In her depth, and reinvention of all being a guitarist entails, Yasmin Williams bridges the gap between the human and natural world in her brilliant and transcendent second album ‘Urban Driftwood.’
Stream: ‘Urban Driftwood’ – Yasmin Williams
Yasmin Williams is not bound by anything. Performing with the guitar on her lap, finger-strumming and fretting like she’s playing the piano, Williams reimagines all that guitar composition and folk music could be with her strings pointing to the sky.
A master in her own craft, Williams’ cultivates her own worlds as she creates and yet moves in ways that are simply timeless. On her second album Urban Driftwood, released via self-described radical feminist label SPINSTER earlier this year, Williams’ signature vast guitar sounds are complemented by accompaniments from the kora, djembe, and a range of percussion—on her guitar itself, hand drums, tap shoes, and mallet instruments.
The album cover displays a thoughtful serene scene; peaks of tall trees under a cloudy blue sky reflected through ripples in the water. Urban Driftwood is a body of work that is simply magnificent in its originality and memorability, and is untethered to any particular time or place. Timeless in the way the natural world is, this album could exist at any point in time and be felt, understood universally: Urban Driftwood is the soundtrack of the world it reflects and all the memories it holds.
Through its 10 tracks, Williams draws on the intricacies of a range of landscapes of our natural world. The album builds as it moves through the journey of its distinct moods and movements; as if you’re moving forward with it, learning and exploring a little further with every track.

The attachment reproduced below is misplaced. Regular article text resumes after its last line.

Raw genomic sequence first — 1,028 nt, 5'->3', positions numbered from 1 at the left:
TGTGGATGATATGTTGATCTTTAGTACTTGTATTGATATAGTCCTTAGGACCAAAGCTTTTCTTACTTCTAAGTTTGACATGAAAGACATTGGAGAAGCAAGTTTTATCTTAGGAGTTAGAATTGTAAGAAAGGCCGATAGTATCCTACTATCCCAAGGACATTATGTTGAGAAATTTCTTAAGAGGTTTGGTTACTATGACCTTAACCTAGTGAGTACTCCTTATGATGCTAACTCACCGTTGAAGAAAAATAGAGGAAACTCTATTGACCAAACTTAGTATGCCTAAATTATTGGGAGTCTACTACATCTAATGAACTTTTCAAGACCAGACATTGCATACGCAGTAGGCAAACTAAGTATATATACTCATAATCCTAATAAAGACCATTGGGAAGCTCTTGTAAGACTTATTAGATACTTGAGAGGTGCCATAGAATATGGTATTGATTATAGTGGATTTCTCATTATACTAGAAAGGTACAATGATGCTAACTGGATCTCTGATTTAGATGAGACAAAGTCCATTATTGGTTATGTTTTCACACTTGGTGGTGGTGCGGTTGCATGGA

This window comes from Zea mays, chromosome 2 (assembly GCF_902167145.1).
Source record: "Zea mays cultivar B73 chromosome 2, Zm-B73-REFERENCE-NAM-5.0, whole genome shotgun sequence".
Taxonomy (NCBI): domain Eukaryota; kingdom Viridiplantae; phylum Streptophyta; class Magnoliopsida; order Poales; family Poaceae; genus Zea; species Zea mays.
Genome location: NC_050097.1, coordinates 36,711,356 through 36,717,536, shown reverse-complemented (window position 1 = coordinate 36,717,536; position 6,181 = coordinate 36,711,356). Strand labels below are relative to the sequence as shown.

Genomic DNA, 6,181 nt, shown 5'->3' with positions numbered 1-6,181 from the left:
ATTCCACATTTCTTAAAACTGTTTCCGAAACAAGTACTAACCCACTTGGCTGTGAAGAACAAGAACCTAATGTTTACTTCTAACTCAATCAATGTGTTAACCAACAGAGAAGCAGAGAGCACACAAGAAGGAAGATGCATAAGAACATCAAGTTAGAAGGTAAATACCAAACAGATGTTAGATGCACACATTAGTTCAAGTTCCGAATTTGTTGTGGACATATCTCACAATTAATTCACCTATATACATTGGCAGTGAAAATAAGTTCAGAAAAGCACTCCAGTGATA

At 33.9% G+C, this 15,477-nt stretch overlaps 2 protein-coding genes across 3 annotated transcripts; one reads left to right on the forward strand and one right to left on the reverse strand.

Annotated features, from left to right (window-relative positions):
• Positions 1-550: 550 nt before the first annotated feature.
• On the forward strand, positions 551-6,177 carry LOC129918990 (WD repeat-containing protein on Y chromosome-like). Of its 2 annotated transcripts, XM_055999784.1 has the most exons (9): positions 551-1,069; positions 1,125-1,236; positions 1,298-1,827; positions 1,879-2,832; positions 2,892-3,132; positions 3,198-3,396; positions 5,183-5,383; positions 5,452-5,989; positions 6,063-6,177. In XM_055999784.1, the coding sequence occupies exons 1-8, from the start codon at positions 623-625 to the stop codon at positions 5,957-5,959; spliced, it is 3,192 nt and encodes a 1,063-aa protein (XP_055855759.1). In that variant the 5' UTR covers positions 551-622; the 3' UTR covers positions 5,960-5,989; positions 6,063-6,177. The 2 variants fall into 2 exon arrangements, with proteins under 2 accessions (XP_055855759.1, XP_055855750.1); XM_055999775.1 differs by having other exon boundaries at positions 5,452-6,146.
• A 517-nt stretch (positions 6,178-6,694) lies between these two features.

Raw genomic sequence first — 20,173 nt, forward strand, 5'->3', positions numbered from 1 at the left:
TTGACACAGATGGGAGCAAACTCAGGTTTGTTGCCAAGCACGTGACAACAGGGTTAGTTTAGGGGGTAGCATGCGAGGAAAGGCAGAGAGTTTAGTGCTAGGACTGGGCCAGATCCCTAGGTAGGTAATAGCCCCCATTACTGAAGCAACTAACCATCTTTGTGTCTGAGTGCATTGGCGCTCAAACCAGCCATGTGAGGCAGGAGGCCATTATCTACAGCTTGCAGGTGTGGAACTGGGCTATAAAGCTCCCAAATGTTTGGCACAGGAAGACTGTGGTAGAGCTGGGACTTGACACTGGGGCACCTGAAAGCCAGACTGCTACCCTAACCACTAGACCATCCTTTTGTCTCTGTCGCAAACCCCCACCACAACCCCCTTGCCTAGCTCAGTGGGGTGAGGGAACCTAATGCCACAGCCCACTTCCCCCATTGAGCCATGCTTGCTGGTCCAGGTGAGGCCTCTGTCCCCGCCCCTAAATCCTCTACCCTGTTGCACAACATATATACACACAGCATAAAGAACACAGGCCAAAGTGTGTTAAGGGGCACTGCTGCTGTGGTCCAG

Opening with light and rejuvenation, “Sunshowers” plays between steady melodies and overlapping rhythms going forward together in harmony and joy. Occasionally joined by playful and soft hand drums, the album opens softly dancing through the musing refreshing light and optimism of a sunshower’s warmth and the twinkling droplets they bring about.
The album progresses into more meditative territory with “I Wonder,” drawing on the reflective tendencies, and the intimacy and peace of the night-time’s independence, gently and warmly moving onwards until it is superseded by the first lights of dawn. “Dragonfly” breathes luminosity, depth, and freedom all at once, as it offers the eagerness and dream-like tenderness of a late summer afternoon. “Swift Breeze” carries and generates energy within itself—a gentle bright blue whirlwind.
Williams moves into places darker and ruminative on “Adrift,” featuring a solemn violin feature by Taryn Wood, to then followed be by a symphony of sounds and colours moving “Through the Woods.”
“Through the Woods” casts a spell within its alluring atmosphere. With its leading guitar, subtle drums, and playful mallet tones, this song is a walk through a landscape of sounds and colours; an emulation of what trees would reflect on, water droplets would say, and poetry birds would write, if only they could.
The title track “Urban Driftwood,” is arguably the most layered in terms of instrumental range: The mallets return leading echos and melodies dark, mysterious, and mesmerizing all at once, as guitar rhythms burst, pulsing forward in circular motions (sometimes under, sometimes over them,) while fierce hand drums roll and challenge the two.
This journey of an album closes with “After the Storm,” in a return to its roots of sweet, soft-yet-certain guitar harmonies; retaining all the preceding depth and intimacy, and offering comfort and closure in the form of a lullaby.
Played on repeat, this album creates a beautifully intricate story—and a perfect loop as well. It would be a vast understatement to put Urban Driftwood in a box of being merely an instrumental folk record. The complexity in the album lies in how Williams is performing, listening, and evolving simultaneously within her compositions; and the brilliance of Yasmin Williams’ virtuosic composition is in it being the perfect mirror of the most core tenants of our human nature, of thought, and of the natural world, in ways words simply could not capture.
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? © Kim Atkins